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Discussion Starter #1
Hi Everyone, I had a project drop in my lap and I'm considering going in whole hog. A friend has an '05 RoadStar that developed a problem with 2nd gear. With about 80K miles on it, his wife said this might be a good time to get the SVTC you've been looking at and there was little hesitation. The RoadStar has been sitting for about 8 months now. He offered the J&M CB to me for my V-Star so the bike was brought to my house on his trailer. I'm starting to pull the radio off but as I look at this bike with a bigger engine (1700 cc with great torque!!!) that I've been lusting over, I'm kicking around the idea of buying the bike in as is condition and repairing the tranny. Therefore, a request to ask if there are any e versions of a service manual available? If not, I see many for not too bad prices on EBay and Amazon. I know a free one was easily available for my V-Star but it's not popping up for this RoadStar.

Anyone work on an '05 RoadStar transmission out there? I can't give exact details for the problem with it yet as I'm still waiting for the key to pull the seat off (forgotten when it came over) and I didn't ask a lot of questions about the problems with the transmission since I was after the radio but now my mind is going this direction and I'll be seeing my friend this weekend. So far, I recall hearing 2nd gear went out but it ran well otherwise.

Thanks,

Yes, a pic - messy but it will clean up. Blocks were to set up the gas can up as I drained the fuel first to pull the tank off soon.

 

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Discussion Starter #3
Once you see if it runs I think it would be a no brainer.
Says the man with two bikes and no car! Yes, I'm kinda jealous but that doesn't work too well with a wife that thinks camping is staying at a Hilton. :smile:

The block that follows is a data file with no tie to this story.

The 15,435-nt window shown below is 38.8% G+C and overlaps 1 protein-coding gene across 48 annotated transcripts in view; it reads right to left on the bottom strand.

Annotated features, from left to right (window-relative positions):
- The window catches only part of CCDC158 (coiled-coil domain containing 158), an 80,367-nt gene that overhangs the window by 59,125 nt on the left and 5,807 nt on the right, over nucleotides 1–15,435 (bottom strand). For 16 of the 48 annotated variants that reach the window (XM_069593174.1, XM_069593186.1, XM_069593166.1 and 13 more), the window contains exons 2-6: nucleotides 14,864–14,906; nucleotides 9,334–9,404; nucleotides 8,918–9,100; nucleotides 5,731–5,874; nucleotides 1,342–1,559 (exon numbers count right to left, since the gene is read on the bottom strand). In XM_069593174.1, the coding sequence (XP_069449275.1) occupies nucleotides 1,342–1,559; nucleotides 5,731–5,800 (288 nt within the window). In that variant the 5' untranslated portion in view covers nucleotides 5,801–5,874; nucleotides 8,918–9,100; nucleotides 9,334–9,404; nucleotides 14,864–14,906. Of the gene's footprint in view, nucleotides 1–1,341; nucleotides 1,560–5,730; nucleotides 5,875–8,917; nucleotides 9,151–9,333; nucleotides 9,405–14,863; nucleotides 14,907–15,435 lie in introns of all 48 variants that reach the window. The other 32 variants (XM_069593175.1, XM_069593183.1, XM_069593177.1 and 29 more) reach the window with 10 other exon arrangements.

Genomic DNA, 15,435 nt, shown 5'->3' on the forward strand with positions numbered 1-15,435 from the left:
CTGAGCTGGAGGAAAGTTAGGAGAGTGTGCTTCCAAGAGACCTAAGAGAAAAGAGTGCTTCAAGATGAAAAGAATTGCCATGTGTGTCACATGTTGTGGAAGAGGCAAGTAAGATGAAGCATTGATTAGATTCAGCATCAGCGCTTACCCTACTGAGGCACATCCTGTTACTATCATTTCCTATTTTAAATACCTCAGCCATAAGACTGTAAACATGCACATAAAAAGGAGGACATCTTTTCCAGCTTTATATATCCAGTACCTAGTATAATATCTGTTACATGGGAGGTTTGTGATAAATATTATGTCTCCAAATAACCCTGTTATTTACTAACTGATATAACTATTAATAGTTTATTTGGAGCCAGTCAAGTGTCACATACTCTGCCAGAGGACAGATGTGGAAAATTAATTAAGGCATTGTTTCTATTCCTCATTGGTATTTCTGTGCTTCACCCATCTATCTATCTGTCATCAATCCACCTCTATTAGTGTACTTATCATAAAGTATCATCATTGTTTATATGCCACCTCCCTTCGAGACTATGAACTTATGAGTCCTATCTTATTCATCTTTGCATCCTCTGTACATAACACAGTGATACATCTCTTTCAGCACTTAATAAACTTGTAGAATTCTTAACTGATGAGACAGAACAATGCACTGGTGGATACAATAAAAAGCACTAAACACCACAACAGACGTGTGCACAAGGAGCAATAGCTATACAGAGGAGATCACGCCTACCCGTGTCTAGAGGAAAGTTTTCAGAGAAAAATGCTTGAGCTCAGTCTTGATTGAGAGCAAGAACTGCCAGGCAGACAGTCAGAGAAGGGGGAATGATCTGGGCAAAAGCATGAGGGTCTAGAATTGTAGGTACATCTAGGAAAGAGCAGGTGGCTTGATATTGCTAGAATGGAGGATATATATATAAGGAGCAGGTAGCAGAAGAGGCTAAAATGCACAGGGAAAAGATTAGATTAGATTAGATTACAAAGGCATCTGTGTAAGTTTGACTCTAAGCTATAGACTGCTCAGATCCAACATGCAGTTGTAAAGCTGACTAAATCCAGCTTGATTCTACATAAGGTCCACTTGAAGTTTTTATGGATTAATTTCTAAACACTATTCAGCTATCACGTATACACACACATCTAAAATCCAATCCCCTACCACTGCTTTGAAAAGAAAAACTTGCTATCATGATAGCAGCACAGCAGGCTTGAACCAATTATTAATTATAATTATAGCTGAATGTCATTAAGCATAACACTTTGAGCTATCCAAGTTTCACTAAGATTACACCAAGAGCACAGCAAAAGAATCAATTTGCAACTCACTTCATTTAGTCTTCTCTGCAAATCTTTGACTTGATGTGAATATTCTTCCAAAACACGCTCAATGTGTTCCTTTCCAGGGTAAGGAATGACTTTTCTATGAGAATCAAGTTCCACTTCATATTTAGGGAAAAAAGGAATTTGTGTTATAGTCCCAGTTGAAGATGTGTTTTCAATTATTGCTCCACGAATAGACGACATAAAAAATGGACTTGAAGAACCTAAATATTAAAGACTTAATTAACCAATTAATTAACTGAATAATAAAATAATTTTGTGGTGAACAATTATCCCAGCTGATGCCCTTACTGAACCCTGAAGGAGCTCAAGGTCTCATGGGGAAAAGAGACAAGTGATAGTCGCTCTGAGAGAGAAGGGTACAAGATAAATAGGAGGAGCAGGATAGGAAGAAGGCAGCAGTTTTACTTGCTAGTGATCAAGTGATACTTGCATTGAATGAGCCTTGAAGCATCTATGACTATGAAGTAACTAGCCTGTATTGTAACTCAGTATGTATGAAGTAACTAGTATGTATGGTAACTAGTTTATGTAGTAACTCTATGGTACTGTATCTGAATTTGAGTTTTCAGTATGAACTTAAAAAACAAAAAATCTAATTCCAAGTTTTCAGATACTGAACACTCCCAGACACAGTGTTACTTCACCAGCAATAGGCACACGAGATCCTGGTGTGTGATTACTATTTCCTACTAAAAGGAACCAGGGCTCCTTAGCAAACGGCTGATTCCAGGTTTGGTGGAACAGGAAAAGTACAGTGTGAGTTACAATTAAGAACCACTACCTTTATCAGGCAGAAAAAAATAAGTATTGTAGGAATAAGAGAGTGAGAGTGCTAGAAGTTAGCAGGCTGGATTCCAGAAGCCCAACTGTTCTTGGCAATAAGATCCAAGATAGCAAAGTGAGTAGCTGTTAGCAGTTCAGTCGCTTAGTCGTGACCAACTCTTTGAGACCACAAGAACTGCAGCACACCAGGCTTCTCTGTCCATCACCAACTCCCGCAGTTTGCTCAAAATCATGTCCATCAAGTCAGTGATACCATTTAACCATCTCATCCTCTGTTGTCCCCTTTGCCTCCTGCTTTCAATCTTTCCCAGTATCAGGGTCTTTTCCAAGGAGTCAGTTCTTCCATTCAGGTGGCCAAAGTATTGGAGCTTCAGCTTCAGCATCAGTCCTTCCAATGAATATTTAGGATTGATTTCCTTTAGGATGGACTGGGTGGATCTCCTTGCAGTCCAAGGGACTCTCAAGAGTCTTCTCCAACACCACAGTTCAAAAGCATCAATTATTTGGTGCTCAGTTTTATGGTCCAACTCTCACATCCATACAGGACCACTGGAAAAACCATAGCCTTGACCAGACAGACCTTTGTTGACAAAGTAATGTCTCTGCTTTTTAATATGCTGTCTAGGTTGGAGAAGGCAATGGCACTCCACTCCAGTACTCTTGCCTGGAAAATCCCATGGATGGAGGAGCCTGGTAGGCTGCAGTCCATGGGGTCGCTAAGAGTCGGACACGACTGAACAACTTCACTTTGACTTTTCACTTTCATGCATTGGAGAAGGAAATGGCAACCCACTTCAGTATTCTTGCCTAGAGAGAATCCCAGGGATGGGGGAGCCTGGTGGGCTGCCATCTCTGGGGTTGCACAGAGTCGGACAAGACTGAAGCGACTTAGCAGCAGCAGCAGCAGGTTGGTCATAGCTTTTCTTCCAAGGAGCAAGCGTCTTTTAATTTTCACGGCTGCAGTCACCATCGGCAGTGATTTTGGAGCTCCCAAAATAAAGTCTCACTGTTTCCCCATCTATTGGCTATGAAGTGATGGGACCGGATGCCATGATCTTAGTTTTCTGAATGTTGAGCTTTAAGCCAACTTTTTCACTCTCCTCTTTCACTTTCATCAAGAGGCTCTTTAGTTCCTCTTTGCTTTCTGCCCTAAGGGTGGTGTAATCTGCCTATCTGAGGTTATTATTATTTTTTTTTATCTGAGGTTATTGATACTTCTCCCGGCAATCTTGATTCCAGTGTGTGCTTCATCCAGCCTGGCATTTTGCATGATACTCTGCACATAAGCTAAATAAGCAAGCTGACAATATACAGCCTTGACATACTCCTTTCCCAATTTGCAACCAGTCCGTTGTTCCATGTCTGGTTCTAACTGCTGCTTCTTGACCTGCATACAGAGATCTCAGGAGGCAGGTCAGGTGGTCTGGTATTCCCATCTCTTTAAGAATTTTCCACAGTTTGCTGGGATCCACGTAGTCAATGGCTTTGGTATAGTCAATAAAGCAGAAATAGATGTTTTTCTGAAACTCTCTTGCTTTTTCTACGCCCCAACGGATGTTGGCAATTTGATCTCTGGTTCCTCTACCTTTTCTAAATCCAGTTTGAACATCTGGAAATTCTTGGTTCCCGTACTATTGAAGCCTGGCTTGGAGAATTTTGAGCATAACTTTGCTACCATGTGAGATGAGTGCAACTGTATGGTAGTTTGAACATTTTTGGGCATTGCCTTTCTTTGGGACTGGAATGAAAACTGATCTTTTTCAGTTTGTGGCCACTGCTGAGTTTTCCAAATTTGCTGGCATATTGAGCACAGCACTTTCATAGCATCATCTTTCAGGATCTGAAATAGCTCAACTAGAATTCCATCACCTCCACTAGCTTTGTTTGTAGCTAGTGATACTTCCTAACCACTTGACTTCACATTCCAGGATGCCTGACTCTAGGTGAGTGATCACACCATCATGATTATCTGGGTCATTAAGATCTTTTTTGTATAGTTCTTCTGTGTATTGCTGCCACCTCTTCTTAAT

I got the key tonight so the seat and tank is off. I'll start moving the radio in earnest on Thursday. I did ask about the problem with 2nd gear and he said it would not catch and not go into 2nd but sometimes it would. Often he'd go from 1st to 3rd.

If anyone has ideas of what it would take to repair, I'd appreciate input. I'm not sure if I'd attempt to do it myself or bring it to a shop, probably a local independent.
 

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the bike has 80k miles on it

its getting close to engine rebuild point

if you are going to pay someone else to take the engine out and split the case I think you will be able to find another Roadstar with less than 10k on the odo for less than it will cost to fix the transmission, certainly less than it will cost to rebuild the engine completely

that is why the bike has sat for 8 months instead of being repaired

if you have plenty of freetime on your hands and you can get the bike for a few hundred dollars, then you could make a project out of it, and fix the transmission to make it ride-able again, or completely rebuild the bike (suspension, brakes, steering bearings...). The problem is for way less work you could take the bike apart and part it out, and have enough money to buy a decent running Road Star. Unfortunately a lot of these bikes are worth more dead than it would cost to repair them.

this is a good time to point out: never ride a motorcycle that is not 100% functional - you never know when you will need to avoid a collision to save your life, and a wonky transmission or any other mechanical issues is not what you want when your life is on the line.
 

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Well if it were well maintained, 80K on the odometer wouldn't be a big deal as those have been known to run well past that mileage. However, the average cycle buyer would probably pass on one with high miles. So at best in working condition that bike might be worth $1-2K around here. Could be more or less depending on your market.

If you want a project and have the skills it would be worth picking up on the cheap to fix and have a nice ride. But if you start paying an independent shop I'm sure you'd probably exceed the value of the bike just in labor costs.

You could likely find a used engine/trans cheaper to drop in.

Unfortunately as @KCW says, that bike is worth more in parts than it is whole.

I'll send you a PM regarding a service manual.
 

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Discussion Starter #6